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2002 PE Report stories

Congregations demonstrate weekly prayer yields results (December 30, 2001)

L.A. Dream Center, Angelus Temple make history, reach more with merge (December 16, 2001)

Rain, gang doesn't halt impact of newly formed congregation (December 9, 2001)

Women urged to minister hope at global gathering (November 25, 2001)

Volunteers meet needs at Pentagon cleanup (November 18, 2001)

Fear, uncertainty open window of opportunity for evangelism (November 11, 2001)

'Jump for Jesus' raises $40,000 for STL (October 21, 2001)

Widows, single mothers gain practical blessings (October 14, 2001)

Five new executive presbyters elected (September 30, 2001)

Credit card 'freedoms' tempt college students (September 16, 2001)

Fellowship, nation show ethnic makeup changes (August 26, 2001)

Congregations extend a hand, spread gospel after tropical storm (August 19, 2001)

Single-parent families find hope at camp (August 12, 2001) caught in middle of culture war (July 22, 2001)

Pentecostal World Conference looks toward future cooperation (July 13, 2001)

Crossover Community Church ministers to hip-hop culture (July 8, 2001)

Prison chaplain hooked on ministry (June 24, 2001)

National Singles team convenes, plans regional conferences (June 17, 2001)

Children's ministries take center stage (June 10, 2001)

U.S. Christians trek to Israel despite news reports of danger (May 27, 2001)

A/G ministries combat eating disorders (May 20, 2001)

Mobilizing laity leads to church growth (May 13, 2001)

Fellowship convenes conference for women (April 29, 2001)

14,547 'honored guests' attend Convoy of Hope outreach in Dallas (April 22, 2001)

Hollywood sends wrong signals on teen smoking (April 15, 2001)

Iowa community faces unique challenges (April 8, 2001)

Churches support ministries to lead youth out of lifestyle (March 25, 2001)

English lessons reach Chinese with gospel (March 18, 2001)

A/G church, police, schools partner for strong community (March 11, 2001)

Church uses 'human hunt' as evangelism tool for teens (February 25, 2001)

Ministering in the fast lane (February 18, 2001)

Abstinence education saves lives, futures (February 11, 2001)

Donated food helps Convoy of Hope extend hand around the world (January 21, 2001)

American Indian College students impact boarding school (January 14, 2001)

2000 News Digest stories

Ministering in the fast lane

(February 18, 2001)

The grandstands at Dover Downs International Speedway in Delaware are packed with nearly 145,000 anxious fans waiting for the MBNA 400 NASCAR race to begin. Minutes before the green flag drops and the 36 competitors maneuver into the starting grid, Dan Schafer, pastor of Calvary A/G in Hightstown, N.J., steps to the infield podium. Facing a sea of bowed heads he offers a prayer of thanksgiving and God’s protection for the drivers, officials and fans. Loudspeakers blast his voice throughout the one-mile track. Schafer has been doing this at Dover Downs since 1991 because, as he says, "It creates an open door for Christ to be presented."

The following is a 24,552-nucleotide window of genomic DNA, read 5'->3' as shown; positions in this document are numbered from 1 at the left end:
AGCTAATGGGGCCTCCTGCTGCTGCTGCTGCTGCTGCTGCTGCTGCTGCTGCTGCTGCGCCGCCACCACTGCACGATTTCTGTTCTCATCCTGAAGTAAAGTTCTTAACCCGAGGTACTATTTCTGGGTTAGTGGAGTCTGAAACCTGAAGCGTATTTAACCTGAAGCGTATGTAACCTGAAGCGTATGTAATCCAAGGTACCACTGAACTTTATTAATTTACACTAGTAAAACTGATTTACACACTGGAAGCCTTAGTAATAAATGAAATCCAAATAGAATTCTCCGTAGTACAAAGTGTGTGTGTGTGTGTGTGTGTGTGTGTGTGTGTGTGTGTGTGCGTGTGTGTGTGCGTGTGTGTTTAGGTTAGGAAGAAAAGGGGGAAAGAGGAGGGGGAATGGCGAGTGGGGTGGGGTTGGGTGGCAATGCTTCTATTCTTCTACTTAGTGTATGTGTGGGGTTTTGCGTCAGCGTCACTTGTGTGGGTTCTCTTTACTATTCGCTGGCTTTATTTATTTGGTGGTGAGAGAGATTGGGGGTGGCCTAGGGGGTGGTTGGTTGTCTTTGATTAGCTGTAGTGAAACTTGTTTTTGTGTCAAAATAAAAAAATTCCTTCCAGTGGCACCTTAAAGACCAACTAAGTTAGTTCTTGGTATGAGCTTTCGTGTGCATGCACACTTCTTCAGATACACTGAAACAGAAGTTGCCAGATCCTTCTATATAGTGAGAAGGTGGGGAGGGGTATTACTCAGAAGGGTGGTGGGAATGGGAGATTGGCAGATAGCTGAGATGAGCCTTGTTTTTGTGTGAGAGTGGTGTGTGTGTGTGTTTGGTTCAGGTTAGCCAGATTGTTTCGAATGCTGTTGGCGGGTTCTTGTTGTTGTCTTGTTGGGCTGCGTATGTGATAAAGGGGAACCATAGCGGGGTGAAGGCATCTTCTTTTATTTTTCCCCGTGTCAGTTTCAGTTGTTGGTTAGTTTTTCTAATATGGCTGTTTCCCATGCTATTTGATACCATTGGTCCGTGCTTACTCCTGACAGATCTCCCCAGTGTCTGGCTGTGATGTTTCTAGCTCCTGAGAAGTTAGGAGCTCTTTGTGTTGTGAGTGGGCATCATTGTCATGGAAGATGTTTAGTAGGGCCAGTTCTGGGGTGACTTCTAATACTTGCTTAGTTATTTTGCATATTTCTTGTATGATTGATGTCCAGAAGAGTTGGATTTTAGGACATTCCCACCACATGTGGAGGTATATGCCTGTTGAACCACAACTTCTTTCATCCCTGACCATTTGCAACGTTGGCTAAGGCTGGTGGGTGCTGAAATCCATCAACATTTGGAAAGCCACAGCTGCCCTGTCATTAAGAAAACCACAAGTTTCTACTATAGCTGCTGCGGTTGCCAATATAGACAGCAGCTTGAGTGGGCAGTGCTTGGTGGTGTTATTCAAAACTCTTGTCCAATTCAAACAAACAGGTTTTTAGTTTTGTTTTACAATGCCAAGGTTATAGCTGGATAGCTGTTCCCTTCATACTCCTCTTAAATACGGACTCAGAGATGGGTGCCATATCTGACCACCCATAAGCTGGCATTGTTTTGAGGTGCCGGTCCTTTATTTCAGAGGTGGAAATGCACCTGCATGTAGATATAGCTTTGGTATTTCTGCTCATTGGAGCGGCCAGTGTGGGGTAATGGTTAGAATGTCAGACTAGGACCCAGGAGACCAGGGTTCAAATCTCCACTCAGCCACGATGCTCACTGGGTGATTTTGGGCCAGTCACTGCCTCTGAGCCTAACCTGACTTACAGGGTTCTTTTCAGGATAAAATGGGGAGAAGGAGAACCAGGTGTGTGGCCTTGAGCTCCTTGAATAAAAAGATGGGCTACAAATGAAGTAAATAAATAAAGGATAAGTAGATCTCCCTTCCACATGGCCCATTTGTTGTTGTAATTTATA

Dan Schafer gives the race invocation.

In the racing world driv-ers and their crews are a close-knit subculture leading a nomadic, hectic lifestyle. Fiercely competitive, they live on the edge facing death or crippling injuries in every race. Their high-performance V-8 cars roar like rockets around banked turns hitting speeds approaching 160 mph. But all the glamour, big-money payoffs, lucrative endorsements and adulation of fans do not bring peace. Loneliness, family problems, fear and temptation go along for the ride.

Because many races are held on Sundays, many involved in the racing world cannot attend a traditional church. Yet the Holy Spirit is drawing them into the Kingdom. "They are open to the gospel," says Dale Beaver, touring chaplain with Motor Racing Outreach, a specialized evangelistic ministry. "There is a deep need for God in their lives."

Schafer’s racing ministry began in 1982 after he witnessed a tragic accident at a speedway. "The driver was killed right in front of us," he recalls. "As a pastor I sat in the bleachers and was moved by the fact people didn’t know what to say or do."

Challenged to meet a need, he offered to serve as chaplain of a local speedway in New Jersey. When the owner agreed, Schafer and his wife, Ruth Ann, launched an outreach to those involved in motor sports. Schafer was also able to use his photography skills to shoot action photos at races for trade newspapers and magazines. As a member of the Eastern Motor Sports Press Association he is welcomed at national speedways.

During last year’s racing season Schafer ministered regularly at three New Jersey tracks on Friday nights and Saturdays. Along with invocations, he leads chapel services, prays with drivers and fans, conducts funerals and shares the gospel individually. When a driver is injured, Schafer rides along in an ambulance to a hospital. Schaffer is accepted by the racing community and enjoys access to the pits and the garage where the cars are prepped before a race. "We felt the best way to reach these people was to build a bridge of friendship," he says.

Building trust took time. His first chapel service incited jeers from drivers telling him to go home.

But Schafer persisted. Calvary A/G sponsors a Racers Sunday every Easter when the speedways are closed. Race cars are displayed in the church parking lot. Drivers and crews from drag, stock car and quarter midget races eat a hearty buffet breakfast, receive trophies and hear the gospel. "It’s a Kingdom-building ministry," he says. The event attracted 138 visitors last year.

— Peter K. Johnson
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